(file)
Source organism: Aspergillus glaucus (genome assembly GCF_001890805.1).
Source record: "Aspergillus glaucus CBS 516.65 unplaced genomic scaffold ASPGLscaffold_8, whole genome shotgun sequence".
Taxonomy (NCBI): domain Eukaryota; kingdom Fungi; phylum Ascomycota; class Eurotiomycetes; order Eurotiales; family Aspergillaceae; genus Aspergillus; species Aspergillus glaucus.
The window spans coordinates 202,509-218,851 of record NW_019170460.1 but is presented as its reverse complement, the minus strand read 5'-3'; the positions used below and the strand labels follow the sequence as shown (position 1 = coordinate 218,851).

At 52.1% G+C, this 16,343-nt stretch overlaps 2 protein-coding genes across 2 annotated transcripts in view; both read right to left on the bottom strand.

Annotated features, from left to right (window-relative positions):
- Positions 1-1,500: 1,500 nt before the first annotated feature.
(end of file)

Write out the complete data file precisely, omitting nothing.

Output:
Source organism: Aspergillus glaucus (genome assembly GCF_001890805.1).
Source record: "Aspergillus glaucus CBS 516.65 unplaced genomic scaffold ASPGLscaffold_8, whole genome shotgun sequence".
Taxonomy (NCBI): domain Eukaryota; kingdom Fungi; phylum Ascomycota; class Eurotiomycetes; order Eurotiales; family Aspergillaceae; genus Aspergillus; species Aspergillus glaucus.
The window spans coordinates 202,509-218,851 of record NW_019170460.1 but is presented as its reverse complement, the minus strand read 5'-3'; the positions used below and the strand labels follow the sequence as shown (position 1 = coordinate 218,851).

At 52.1% G+C, this 16,343-nt stretch overlaps 2 protein-coding genes across 2 annotated transcripts in view; both read right to left on the bottom strand.

Annotated features, from left to right (window-relative positions):
- Positions 1-1,500: 1,500 nt before the first annotated feature.